I suspect that there will eventually be many more ‘homes’ from which one may choose: On the developer blog linked earlier, there is what appears to be a house in outer space as opposed to the seaside location it’s in currently, and my guess is there will be more than that. The blog states they’ll be rolling out content over the course of the next year, and I suspect further on past that. Hey, Sony’s Playstation Home may not have been a hit, but the homes you could buy were spectacular, and it never came out of beta! I can only imagine what it will be like if we can get homes like that in VR – I’d buy every single one. They even had one that was completely underwater with whales and whatnot swimming outside massive windows…Now I’m nostalgic and I can’t find a single picture of that house, so instead here’s a picture of an underwater, Bioshock-themed apartment you could get. Still pretty impressive, and apparently there’s some weird version of Playstation Home that still exists on the PS4.

Bioshock Apartment from Playstation Home

Bioshock Apartment from Playstation Home

GLORIOUS UPDATE: It turns out the environments are already available! I wasn’t aware you could scroll through decoration options within categories, however I began to suspect something was up earlier today when it said I had 78 objects but was only showing a few. After figuring out how to scroll, guess what appeared! That’s right: A space environment, and my new favorite, a city environment called ‘Vertigo.’ I made an additional video just to show them. They’re very impressive, and now I can’t wait to see the others that I’m certain will be available in the future – fingers crossed for an underwater theme!

So back to Oculus – there is the new dashboard, which I think is a huge, and much needed, improvement. It now curves around you like a futuristic control panel, offering access to settings, recently used apps, some status info, the store, and social info. It’s easier to use, especially if you’re standing up; using it while sitting requires you do some contortions with your wrists to get the pointers in the proper place. There is also a Desktop button that mirrors your monitor right there in VR, and if you have multiple monitors it will ask which one you’d like to see. The insanely nifty thing about that is that you can pin programs to the curved dash just like you can with the Windows or Mac taskbar, and even pull windows off of your desktop and pin them right in the air in your virtual house! They’ll follow you around – you can watch YouTube videos, play a game, browse the web, all as you mosey through your virtual environment. It’s an incredibly useful feature, however you can’t pin them, say, to the wall like a picture, which I think would push it over the edge into unparalleled awesomeness. Rather, they hover right next to you, although they can even overlay over an app you’re using, so you never have to be away from that admittedly very important video that finally proved the existence of life on another planet.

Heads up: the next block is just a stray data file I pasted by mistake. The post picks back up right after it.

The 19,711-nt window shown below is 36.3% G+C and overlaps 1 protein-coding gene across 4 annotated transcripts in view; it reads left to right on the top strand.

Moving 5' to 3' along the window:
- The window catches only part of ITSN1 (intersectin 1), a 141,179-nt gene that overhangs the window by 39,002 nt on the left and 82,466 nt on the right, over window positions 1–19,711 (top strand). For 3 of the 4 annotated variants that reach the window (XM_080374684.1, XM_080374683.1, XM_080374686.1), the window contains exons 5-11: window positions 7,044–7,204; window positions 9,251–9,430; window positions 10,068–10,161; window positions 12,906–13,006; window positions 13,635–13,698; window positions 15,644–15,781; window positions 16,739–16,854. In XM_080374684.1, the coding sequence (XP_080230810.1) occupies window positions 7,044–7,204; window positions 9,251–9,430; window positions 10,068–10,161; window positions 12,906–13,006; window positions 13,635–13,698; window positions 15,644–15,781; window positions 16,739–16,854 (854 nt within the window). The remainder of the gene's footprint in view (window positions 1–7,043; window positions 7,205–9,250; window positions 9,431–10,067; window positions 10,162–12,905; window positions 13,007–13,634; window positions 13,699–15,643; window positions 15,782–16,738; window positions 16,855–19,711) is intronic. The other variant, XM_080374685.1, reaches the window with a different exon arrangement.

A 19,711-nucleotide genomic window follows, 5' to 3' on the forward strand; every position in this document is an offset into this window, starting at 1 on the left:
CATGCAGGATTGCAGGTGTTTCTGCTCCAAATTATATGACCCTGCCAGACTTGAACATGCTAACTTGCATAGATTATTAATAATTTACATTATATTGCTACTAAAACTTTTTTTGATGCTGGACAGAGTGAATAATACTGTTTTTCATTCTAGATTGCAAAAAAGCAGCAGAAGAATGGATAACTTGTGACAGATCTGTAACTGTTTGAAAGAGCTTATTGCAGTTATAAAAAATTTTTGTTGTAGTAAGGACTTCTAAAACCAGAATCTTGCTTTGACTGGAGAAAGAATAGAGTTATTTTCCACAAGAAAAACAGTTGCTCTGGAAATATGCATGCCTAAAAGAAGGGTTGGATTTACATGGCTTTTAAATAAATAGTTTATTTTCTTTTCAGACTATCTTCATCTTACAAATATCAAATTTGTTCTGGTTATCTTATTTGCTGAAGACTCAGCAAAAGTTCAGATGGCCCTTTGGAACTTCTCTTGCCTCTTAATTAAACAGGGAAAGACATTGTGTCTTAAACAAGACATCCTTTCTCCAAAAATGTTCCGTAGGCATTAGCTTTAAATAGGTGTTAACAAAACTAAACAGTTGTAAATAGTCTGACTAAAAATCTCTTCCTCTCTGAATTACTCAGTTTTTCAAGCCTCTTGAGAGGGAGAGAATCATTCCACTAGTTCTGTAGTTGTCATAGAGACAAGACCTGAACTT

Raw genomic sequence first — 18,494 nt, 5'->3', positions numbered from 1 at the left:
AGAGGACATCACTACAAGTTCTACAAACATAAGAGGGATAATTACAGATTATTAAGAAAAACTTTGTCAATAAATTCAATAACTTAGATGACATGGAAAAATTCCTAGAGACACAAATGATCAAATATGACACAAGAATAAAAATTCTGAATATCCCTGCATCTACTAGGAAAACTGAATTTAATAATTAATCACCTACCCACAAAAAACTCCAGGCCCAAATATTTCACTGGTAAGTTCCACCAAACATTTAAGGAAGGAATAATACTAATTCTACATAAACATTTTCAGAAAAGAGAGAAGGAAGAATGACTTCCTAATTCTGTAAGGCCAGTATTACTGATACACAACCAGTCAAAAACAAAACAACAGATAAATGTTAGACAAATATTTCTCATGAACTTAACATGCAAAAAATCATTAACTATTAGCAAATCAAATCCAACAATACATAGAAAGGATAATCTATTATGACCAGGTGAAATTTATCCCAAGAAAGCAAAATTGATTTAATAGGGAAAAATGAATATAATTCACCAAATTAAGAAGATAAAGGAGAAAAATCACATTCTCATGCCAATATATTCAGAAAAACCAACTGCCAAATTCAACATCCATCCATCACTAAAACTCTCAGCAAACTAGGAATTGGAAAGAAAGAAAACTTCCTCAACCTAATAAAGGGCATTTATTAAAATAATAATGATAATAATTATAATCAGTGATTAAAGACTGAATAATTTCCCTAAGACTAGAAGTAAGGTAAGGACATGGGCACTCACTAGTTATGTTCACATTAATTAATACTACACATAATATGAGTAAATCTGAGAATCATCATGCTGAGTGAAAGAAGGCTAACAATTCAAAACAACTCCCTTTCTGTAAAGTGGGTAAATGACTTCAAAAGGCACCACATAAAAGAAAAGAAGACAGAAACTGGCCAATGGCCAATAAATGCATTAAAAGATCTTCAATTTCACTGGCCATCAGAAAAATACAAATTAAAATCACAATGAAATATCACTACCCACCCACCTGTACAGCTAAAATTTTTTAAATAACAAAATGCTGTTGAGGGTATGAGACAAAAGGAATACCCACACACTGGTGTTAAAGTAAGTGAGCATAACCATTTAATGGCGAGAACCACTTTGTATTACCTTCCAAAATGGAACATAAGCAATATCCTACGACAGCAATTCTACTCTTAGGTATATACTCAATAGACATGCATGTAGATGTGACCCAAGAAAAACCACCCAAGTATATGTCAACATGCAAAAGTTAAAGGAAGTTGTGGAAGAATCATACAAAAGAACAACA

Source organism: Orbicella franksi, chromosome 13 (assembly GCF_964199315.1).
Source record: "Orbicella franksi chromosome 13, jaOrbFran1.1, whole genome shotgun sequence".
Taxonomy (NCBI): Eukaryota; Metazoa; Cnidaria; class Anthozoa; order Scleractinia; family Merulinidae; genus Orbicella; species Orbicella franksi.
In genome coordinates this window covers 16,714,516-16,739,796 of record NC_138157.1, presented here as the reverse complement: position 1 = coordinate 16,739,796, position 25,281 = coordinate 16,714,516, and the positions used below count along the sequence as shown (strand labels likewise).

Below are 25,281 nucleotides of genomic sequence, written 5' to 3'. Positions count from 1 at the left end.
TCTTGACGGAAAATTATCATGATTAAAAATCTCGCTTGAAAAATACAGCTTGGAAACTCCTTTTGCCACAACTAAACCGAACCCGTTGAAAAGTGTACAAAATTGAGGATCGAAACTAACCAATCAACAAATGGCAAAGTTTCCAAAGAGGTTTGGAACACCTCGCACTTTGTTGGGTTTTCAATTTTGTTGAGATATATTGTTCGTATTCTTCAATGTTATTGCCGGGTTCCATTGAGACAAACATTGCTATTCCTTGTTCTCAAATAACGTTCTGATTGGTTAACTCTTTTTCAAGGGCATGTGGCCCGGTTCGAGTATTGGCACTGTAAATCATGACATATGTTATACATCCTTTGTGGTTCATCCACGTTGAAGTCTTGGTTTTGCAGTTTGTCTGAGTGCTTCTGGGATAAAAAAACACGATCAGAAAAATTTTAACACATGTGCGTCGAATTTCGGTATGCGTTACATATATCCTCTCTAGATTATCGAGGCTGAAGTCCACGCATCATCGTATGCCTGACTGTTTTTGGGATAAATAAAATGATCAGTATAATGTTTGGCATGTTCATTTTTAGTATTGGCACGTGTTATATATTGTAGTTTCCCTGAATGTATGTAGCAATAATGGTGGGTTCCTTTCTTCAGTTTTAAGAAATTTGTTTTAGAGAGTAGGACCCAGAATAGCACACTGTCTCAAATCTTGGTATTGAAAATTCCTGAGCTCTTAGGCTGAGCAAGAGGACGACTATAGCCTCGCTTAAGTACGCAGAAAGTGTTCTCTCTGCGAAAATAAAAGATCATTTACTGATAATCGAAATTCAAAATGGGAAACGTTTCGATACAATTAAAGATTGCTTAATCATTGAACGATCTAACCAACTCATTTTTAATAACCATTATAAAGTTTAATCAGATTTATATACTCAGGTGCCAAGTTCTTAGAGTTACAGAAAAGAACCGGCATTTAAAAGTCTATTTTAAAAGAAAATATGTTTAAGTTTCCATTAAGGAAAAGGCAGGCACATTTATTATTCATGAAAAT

Oculus Dash (from Oculus - notice the different home in the background)

Oculus Dash (from Oculus – notice the different home in the background)

The store has been separated out as its own location, designed as a post-modern, I don’t know, office lobby? There’s a very natural theme to it with an Oculus-branded waterfall, wooden curved steps on either side of the round room, metal balls rolling along tracks under a glass floor, and you can even see silhouettes wandering around behind the upstairs windows. Oddly, and at the same time pretty awesomely, if you turn around you’ll see a very futuristic, yet also immersion-ruining unanimated cityscape. No blinking lights in windows, animated billboards, blinking stars, nothing. But it is an interesting contrast between what’s in front of you and what’s behind, one you can see below.

The new store location

The new store location

Looking behind you in the store

Looking behind you in the store